As stated earlier, one of Cortisol’s primary functions is to help regulate blood sugar. It does so by breaking down protein into glucose, through the process of gluconeogenesis in the liver. This type of process is what we call a catabolic reaction (think cannibals eating flesh). Now on the flip-side, DHEA is the body’s anabolic hormone (think muscle building) and it helps build the body’s tissues up. DHEA is the precursor to testosterone and estrogen. Now as you know by now both cortisol and DHEA do other things but that is a simple explanation. On the other hand, another easy way to think of these two hormones working together or against each other is like the Yin Yang balance symbol. The yin is cortisol and DHEA is the yang. One builds up and one breaks down. An ideal cortisol to DHEA ratio is around 5 or 6 to 1.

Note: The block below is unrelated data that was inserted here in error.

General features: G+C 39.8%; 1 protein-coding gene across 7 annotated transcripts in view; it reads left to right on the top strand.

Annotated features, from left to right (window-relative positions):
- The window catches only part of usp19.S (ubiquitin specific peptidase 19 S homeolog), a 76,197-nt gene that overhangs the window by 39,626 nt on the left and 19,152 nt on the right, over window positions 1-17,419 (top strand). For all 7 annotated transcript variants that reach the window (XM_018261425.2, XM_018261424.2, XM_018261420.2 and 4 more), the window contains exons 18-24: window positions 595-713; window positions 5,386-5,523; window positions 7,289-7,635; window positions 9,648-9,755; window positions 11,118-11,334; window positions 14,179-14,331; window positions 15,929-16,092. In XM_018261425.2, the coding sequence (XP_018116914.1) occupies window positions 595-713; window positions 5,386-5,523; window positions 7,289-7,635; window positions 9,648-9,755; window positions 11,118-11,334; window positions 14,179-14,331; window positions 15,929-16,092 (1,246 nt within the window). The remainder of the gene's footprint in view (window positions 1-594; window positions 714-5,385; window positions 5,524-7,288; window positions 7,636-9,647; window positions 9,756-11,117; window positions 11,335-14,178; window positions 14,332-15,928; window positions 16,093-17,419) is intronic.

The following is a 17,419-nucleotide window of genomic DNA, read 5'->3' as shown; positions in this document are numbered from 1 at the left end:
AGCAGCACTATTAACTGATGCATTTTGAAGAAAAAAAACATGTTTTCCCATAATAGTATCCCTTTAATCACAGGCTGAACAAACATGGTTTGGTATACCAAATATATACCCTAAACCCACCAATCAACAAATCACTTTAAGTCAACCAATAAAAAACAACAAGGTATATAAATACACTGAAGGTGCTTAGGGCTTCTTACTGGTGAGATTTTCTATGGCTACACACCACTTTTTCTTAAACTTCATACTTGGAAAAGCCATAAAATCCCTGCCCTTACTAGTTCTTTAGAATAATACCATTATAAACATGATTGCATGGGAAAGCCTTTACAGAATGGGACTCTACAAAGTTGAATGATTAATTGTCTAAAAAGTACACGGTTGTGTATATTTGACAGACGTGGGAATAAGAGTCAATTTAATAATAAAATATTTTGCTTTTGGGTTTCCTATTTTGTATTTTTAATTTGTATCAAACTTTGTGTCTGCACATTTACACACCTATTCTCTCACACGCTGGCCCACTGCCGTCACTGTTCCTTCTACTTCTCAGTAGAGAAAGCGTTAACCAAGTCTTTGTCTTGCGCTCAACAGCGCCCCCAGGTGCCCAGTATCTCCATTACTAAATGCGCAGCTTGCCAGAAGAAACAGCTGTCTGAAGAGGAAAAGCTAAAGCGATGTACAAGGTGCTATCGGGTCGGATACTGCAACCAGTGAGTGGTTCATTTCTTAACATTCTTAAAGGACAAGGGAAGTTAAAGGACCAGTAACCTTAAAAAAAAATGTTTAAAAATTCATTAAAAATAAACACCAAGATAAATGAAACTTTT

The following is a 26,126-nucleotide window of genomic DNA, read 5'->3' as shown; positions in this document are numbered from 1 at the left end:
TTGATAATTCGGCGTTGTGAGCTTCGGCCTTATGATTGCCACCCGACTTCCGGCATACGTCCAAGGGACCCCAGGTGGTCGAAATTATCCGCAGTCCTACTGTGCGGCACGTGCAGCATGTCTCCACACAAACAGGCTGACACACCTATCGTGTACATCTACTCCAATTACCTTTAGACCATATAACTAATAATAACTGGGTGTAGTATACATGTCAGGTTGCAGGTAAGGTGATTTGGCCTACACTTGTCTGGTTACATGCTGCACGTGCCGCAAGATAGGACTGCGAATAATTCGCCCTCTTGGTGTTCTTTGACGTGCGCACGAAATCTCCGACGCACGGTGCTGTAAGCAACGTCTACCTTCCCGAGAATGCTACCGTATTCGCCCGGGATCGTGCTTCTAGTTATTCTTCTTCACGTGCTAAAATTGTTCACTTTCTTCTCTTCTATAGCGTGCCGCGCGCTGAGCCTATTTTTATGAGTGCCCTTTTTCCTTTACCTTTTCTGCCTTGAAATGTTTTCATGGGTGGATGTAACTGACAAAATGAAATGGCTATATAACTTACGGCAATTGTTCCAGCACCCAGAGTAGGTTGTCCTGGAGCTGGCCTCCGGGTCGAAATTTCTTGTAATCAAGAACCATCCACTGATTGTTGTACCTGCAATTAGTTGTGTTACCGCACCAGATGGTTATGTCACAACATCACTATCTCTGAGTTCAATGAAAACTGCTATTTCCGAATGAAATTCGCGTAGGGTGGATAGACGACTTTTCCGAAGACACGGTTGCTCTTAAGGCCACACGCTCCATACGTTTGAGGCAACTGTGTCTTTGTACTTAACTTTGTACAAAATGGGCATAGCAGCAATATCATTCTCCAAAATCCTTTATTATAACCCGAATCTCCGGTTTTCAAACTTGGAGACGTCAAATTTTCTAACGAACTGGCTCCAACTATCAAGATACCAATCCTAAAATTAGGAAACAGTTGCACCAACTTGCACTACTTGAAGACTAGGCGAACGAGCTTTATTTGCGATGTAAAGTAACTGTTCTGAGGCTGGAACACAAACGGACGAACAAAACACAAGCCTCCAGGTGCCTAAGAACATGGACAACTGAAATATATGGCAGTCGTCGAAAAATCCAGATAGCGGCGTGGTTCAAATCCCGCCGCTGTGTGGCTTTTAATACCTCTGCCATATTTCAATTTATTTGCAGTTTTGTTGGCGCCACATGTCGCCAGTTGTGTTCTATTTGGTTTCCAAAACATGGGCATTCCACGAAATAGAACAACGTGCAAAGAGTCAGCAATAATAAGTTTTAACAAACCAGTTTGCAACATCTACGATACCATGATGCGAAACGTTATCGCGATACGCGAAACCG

Balancing Cortisol

Balancing your cortisol levels is rarely a quick process. In most cases this will take from 3-12 months, if not longer.

However, continuing to live a life where you have no energy, are moody, and can’t recover from the training you enjoy so much is no way to live.

Remember that as a coach, we need to prioritize the health of our clients. Allowing them to dig a deeper hole of cortisol dysregulation will never be acceptable.

Below are a few strategies that, when implemented, will help re-balance cortisol.

#1 – Sleep

Getting a good night sleep is vital to restoring a healthy cortisol curve, probably the most important thing you can do towards healing the adrenals.

Even going from eight hours of sleep to six hours will cause big disruptions in cortisol patterns in two weeks or less. So even if you are not sleepy, or it is your only time to really catch up on emails and your weekly TV shows, go to bed anyway!

Melatonin (the hormone that regulates sleep and wake cycles) also works in tandem with Cortisol just like DHEA. Normally, when cortisol drops, melatonin then takes over and makes you sleepy and ready for bed. When you are asleep, the low production of cortisol allows your cells to repair and heal. Growth hormone is produced in its largest amount when we first fall into REM sleep. However, if cortisol levels stay elevated throughout the night, the body cannot make those vital repairs and you can wake up feeling fatigued and groggy.